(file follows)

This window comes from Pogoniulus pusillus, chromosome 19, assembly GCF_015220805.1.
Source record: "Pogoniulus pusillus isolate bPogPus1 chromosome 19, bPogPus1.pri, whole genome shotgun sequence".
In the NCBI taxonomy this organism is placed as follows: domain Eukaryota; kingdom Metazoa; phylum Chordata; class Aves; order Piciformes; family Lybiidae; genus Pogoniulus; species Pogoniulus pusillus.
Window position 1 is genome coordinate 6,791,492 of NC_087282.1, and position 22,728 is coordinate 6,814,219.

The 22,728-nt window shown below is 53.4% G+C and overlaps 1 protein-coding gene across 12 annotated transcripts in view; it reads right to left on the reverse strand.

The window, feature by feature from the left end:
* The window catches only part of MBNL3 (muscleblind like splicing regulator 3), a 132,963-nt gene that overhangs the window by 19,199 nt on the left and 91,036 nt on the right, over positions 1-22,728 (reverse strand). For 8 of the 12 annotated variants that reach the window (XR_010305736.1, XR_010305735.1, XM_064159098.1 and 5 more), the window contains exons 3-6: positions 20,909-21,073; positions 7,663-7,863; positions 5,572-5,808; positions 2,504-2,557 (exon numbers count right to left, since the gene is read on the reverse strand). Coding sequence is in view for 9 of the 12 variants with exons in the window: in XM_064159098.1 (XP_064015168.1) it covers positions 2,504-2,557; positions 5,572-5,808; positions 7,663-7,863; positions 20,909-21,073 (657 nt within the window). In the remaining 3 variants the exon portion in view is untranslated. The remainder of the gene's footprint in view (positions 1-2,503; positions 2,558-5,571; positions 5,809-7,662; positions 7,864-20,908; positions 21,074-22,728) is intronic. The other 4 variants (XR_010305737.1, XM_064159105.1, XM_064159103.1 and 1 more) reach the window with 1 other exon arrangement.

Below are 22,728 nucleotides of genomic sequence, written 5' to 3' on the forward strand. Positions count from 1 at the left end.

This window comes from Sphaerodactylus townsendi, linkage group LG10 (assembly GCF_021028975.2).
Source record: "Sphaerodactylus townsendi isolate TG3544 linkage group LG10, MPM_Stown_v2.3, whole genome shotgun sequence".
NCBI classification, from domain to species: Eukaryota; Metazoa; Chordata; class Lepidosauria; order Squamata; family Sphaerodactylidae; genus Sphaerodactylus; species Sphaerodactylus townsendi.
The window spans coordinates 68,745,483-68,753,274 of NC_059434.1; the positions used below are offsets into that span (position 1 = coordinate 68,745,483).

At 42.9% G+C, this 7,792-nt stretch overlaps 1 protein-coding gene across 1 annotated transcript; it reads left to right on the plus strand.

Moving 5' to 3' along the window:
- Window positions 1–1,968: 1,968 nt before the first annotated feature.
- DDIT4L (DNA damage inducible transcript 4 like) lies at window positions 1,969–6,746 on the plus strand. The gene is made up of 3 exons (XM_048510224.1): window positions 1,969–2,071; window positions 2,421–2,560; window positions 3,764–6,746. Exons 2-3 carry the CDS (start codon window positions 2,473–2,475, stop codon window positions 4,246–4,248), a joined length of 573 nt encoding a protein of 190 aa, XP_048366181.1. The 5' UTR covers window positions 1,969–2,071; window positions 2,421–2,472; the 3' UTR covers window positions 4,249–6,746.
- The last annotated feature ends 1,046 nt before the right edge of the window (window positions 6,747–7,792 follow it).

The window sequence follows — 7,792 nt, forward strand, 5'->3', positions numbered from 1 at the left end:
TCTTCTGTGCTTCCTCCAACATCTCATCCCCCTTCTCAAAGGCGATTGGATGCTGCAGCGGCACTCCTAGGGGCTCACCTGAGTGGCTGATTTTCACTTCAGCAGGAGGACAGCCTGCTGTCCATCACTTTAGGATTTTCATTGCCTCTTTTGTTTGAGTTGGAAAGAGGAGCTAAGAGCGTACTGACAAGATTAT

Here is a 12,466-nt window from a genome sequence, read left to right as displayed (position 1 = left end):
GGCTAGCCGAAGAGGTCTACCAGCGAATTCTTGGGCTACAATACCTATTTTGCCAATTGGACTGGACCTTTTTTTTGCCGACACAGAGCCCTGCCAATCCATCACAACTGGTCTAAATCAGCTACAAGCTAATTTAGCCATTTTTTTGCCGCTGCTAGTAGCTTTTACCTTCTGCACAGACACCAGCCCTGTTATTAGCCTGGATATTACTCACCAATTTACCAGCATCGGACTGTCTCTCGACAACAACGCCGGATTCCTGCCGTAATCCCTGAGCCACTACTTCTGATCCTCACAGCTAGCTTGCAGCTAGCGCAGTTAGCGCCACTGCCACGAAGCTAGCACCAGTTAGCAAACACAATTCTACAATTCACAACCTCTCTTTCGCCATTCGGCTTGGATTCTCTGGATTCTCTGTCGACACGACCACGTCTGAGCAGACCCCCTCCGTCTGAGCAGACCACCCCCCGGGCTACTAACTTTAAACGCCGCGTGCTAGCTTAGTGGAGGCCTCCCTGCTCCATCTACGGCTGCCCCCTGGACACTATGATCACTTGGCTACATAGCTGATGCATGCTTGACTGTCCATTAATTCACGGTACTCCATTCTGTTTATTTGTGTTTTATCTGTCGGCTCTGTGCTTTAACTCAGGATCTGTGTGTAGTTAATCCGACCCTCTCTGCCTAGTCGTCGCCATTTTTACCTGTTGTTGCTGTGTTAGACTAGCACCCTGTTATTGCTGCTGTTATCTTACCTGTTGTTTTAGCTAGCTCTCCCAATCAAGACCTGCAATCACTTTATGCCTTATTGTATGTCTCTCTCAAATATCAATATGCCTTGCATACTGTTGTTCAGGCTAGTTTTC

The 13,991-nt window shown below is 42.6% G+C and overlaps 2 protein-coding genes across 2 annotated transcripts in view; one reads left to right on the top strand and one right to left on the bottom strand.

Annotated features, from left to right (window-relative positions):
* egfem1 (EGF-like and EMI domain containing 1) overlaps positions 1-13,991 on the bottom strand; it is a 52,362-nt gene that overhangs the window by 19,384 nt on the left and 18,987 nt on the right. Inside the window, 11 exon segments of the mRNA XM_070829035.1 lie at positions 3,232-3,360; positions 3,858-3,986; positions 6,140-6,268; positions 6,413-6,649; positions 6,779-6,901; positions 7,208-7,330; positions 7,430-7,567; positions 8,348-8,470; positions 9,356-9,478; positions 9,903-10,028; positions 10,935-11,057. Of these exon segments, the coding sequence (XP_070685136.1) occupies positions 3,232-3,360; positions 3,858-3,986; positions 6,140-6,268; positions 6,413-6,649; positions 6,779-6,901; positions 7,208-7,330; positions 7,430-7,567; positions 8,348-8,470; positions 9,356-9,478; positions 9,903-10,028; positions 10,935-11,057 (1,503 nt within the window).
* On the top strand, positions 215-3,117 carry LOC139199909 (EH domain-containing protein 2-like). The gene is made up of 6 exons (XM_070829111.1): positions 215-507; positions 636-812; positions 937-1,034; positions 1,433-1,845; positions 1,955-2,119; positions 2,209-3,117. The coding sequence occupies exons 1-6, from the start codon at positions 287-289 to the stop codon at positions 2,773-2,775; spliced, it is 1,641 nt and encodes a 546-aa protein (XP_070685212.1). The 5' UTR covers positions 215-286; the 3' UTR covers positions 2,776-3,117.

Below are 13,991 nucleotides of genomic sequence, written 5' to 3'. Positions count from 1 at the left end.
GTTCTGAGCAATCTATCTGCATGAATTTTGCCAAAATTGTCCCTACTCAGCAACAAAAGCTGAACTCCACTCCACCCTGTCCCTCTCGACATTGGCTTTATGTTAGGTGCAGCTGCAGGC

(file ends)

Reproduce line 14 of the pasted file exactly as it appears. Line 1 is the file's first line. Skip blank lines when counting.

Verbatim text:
Moving 5' to 3' along the window: